Parallel Press Chapbook
Published in the Parallel Press Chapbook The Lemon Bars of Parnassus in 2013
A Town Full of Owls
This town is full of owls.
It seems unnatural—there being so many.
They flew down from the north in search of food.
They are watching the corner grocery store,
swivel-heads following the delivery boy.
They watch the unlanded farmers and the unhusbanded women
and the men who fish to be at peace,
the swaying alcoholic and the doubting priest.
They see the man on the corner with his hands in his pockets,
a man who built on high ground but thinks of the sea,
the immigrant with an unspeakable language.
They watch the family in the front room watching nature reruns.
They see tattoo boys and apron mothers with wooden spoons,
unfinished dinners, tire tracks on the back road
and the illumination of radio dials.
They see empty clothes hanging from clotheslines
and the barber sweeping the hair from his floor.
There is an owl-dog who follows the mailman.
There is a drooping willow, toys left in the yard
and gray smoke curling from the chimneys
of the houses in this town so full of owls.
There are elbows-on-the-bar owls,
faded sports glory owls and long story owls.
There is a night owl poet with tattered notebooks.
Darkness, closing the day, brings them out—
call and answer hoots from front porch to widow’s walk.
A deep, deep and wild repetition—
owls with headaches, owls with crutches,
upstairs owls, back yard owls, full moon owls,
can’t go home again owls.
Do not look up
to avoid the prospect
of an anvil falling from the sky.
It is, unfortunately, a common occurrence,
though not discussed at family dinners.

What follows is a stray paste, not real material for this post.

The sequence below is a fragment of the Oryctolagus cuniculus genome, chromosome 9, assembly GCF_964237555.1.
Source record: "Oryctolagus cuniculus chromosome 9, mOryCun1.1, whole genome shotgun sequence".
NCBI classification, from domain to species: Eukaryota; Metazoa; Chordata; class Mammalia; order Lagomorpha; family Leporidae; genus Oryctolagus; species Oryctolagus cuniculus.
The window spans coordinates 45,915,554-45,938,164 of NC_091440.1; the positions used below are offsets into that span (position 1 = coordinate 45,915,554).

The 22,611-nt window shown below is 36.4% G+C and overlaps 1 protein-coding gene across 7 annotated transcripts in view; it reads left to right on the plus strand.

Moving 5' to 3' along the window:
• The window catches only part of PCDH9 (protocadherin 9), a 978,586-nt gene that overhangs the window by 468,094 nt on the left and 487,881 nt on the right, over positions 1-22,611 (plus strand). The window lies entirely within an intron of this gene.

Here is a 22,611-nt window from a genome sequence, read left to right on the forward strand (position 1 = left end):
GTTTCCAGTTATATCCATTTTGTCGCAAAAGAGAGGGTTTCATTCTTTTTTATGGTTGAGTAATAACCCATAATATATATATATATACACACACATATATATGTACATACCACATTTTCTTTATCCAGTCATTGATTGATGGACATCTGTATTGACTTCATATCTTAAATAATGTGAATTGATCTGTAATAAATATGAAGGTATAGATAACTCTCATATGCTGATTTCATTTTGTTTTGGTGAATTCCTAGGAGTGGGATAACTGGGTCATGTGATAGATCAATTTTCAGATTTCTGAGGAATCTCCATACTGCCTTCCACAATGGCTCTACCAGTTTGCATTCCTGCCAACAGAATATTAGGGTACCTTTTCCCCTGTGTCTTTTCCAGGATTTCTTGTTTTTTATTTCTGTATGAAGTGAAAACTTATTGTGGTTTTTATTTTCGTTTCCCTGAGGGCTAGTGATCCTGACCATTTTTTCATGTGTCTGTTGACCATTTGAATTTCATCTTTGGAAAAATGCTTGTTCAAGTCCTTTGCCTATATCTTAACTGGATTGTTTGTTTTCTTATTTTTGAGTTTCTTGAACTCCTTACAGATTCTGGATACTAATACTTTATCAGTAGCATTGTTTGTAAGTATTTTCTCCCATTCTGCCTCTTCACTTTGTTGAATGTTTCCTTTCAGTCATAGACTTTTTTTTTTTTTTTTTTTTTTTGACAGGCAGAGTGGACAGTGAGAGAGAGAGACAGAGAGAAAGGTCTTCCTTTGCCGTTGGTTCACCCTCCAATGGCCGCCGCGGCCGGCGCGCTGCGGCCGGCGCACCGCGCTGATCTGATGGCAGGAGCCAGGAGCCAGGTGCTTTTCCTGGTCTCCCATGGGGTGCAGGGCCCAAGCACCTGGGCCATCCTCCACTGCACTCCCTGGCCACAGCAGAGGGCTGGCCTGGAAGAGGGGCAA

To imagine it is to invite it.
And who talks of near misses?
There are few accounts of the heavy thing
burrowing deep into the earth only yards away.
But wouldn’t you think? With all that sky
and our small heads…
If you do look up
try to be focused—it begins as a black speck
against the lovely blue sky,
a tiny mark becoming
slowly somehow larger.
You have a little time to look around and reflect,
to doubt and to wonder, to deny or disbelieve
in the hurtling destiny of iron
on its way from, seemingly, nowhere.
If you look down
you may see a shadow
gathering where you stand—
innocent of evil, thinking of tomorrow,
and you may feel the small breeze
that billows the curtains
in the pink house with the ivy
on Kalamazoo Road.
Listen to Anvil Sky here:
A half a mile, I was told, turn left,
cross the tracks onto an unmarked county road.
Shoes and socks in the rising water.
Sitting quietly, retrace in my mind
the gestured directions which brought me here.
Here? Am I the first one here?
Fingers pointing east, then north, go past
the old creamery, follow the power line,
left at the silo, right at the cool breeze.
Gurgling water and cattails bending,
red-winged blackbirds flutter and scold.
Go. Past the fallen barn, by the 3-way stop, then
look for the blue horse by the pine trees.
Turn right just past the hayfield.
You’ll see a corn crib, they said, then bear to the east,
over a hill where the road curves south.
Up to my knees. Colder than you would have thought.
Listing to the right and a paper cup floating.
Blue horse? They must have said house.
You are here, wherever you are, and where you belong—
where you’ve been taken by chance—
by wanderlust, by persuasion, by trains and planes,
by misunderstanding, by love or loneliness
to the place where you ended up,
passing through narrow doors of necessity.
Here you are at last!
It’s a nice drive, they said. Easy to find.
Follow the landmarks. Right at the cow, left at the ant.
Here, in the lowering car in the percolating pond,
listening to KOEL, 96.3, voice of the people
Streets busy. Fair sky. West wind.
Stroll along the docks. Iced tea and cinnamon toast.
An upstairs singer. Sea gulls on posts.
A bookshop. Young girl selling flowers.
Manikin in a yellow suit with a large purse.
Downtown Marriot. Blue pajamas.
Woke up screaming.
Spokane. Noon whistle.
A hopscotch drawing on the sidewalk.
Cop eating a donut.
Taxicabs in a line. Evergreen trees.
Fat man wearing a bow tie.
The Jefferson Hotel. Birdcages in the lobby.
Jet planes drifting into Fairchild.
Woke up screaming.
Chicago. Sail boats.
Skyscrapers. Lakeshore Drive.
A balloon drifting away. Elevated trains.
A street musician with a guitar. Skateboard boy.
Young girls in uniforms.
Hand in hand lovers. Taverns: Johnnie’s, Billy’s.